Remembering Jim Fregosi
Credit: Eric Hartline-USA TODAY Sports
The world of baseball suffered a huge loss this week. Former Philadelphia Phillies manager Jim Fregosi died early Friday morning, at the age of 71. Fregosi was on a Major League Baseball Alumni cruise to the Cayman Islands when he suffered a series of strokes. He was flown to a Miami hospital where he later died.
Mention “Summer of 1993” to any Phillies fan old enough to remember, and you elicit a smile as wide as Broad Street itself. Bright and unvarnished. Just like the personalities that made up the roster that magical summer a generation ago.
He was the man who molded a bunch of retreads and castoffs into a championship team. He allowed the players to police themselves and the team to form it’s own personality. What he got was a team that came within two wins of dethroning the mighty Toronto Blue Jays for the World Series title. What Phillies fans received was one of the most beloved and revered teams in franchise history.
Fregosi managed 15 years in the major leagues with the Angels, White Sox, Phillies and Blue Jays. He finished with a career record of 1,028-1,094. In addition to the 1993 Phillies, he led the Angels to the American League West title in 1979. That team would lose to the Orioles in the American League Championship Series.
Fregosi was not only a successful manager, he was an All-Star shortstop during his playing days. He was a six-time All-Star during an 18-year playing career for the Angels, Mets, Rangers and Pirates. He finished his career with a .265 batting average, 151 home runs, and 706 runs batted in.
“Everyone in the Phillies organization is deeply saddened about the news of Jim’s passing. We, and so many others in the game, have lost a dear friend,” Phillies president David Montgomery said in a statement. “He’ll be remembered for his vibrant personality, wisdom and love of the game.”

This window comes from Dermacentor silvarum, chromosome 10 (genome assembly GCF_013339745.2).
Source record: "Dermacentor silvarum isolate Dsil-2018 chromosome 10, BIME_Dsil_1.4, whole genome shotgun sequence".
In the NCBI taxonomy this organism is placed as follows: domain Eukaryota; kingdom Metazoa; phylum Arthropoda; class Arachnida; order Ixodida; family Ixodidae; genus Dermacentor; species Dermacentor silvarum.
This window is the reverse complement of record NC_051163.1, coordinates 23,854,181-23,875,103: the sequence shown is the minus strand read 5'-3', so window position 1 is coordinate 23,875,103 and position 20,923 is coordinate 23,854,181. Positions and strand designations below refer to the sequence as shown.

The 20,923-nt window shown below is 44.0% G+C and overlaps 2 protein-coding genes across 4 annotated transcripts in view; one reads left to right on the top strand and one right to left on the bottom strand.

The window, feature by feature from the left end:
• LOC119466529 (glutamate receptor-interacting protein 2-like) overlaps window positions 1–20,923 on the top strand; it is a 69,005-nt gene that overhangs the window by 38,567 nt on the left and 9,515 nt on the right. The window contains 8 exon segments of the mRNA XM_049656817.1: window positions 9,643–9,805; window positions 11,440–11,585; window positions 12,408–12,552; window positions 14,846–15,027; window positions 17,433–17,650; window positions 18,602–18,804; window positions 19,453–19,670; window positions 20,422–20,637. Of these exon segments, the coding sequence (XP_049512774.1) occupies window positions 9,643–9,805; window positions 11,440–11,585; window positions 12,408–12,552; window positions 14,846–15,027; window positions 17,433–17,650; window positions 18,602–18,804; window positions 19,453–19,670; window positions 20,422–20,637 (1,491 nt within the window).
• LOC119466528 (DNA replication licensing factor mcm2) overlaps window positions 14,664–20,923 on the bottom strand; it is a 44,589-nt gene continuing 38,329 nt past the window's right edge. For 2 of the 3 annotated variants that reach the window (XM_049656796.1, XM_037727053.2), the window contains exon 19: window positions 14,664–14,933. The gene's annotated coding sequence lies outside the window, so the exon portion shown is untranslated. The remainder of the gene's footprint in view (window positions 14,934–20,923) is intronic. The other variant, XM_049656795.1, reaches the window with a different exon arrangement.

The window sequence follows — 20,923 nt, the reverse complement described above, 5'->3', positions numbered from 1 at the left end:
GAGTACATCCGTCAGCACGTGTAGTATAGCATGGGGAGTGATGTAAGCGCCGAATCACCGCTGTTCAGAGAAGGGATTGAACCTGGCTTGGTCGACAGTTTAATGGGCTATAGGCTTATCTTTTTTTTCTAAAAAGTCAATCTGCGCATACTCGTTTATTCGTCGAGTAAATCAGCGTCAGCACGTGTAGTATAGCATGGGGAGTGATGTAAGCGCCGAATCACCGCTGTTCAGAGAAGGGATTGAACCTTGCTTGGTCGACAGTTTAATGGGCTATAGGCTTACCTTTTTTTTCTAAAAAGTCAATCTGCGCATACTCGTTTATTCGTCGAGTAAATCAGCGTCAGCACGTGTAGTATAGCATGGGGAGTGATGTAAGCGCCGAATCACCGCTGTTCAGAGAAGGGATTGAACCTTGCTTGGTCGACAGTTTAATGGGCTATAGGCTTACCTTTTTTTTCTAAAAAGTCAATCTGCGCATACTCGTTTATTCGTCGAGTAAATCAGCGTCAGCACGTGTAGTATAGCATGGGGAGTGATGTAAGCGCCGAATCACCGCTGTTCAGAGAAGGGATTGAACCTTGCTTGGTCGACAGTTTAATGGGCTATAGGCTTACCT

For as much as he was beloved by Phillies fans everywhere, his former players loved him like a father. The reaction to is death from his players underscores the bond that existed.
He was a player’s manager and the players appreciated that. It was Fregosi who saw the leadership qualities that Darren Daulton possessed. It was Fregosi who saw that Curt Schilling was a future ace. It was Fregosi who set the tone during Spring Training of that magical year by stressing that winning games in Florida would create a ‘winning atmosphere.’ An atmosphere that was nonexistent during the previous decade.
Those that never had the chance to meet the man or hear him talk about the game he loved so much, missed out. The stories he could tell, were only stories that could be told by a man who spent 53 years in the game. Fregosi was one of the most popular speakers on the banquet circuit. He could keep his audience enthralled like no other. His personality was larger-than-life. His raspy laugh had his listeners laughing right along with him.
Jim Fregosi was one-of-a-kind. Anyone who ever came into contact with him, knew it. He was your father or your grandfather or your uncle. He was someone you could meet at a South Philly diner for breakfast, and still be sitting there hours later when the lunch crowd filtered in – talking baseball, and just about anything else.
He will truly be missed.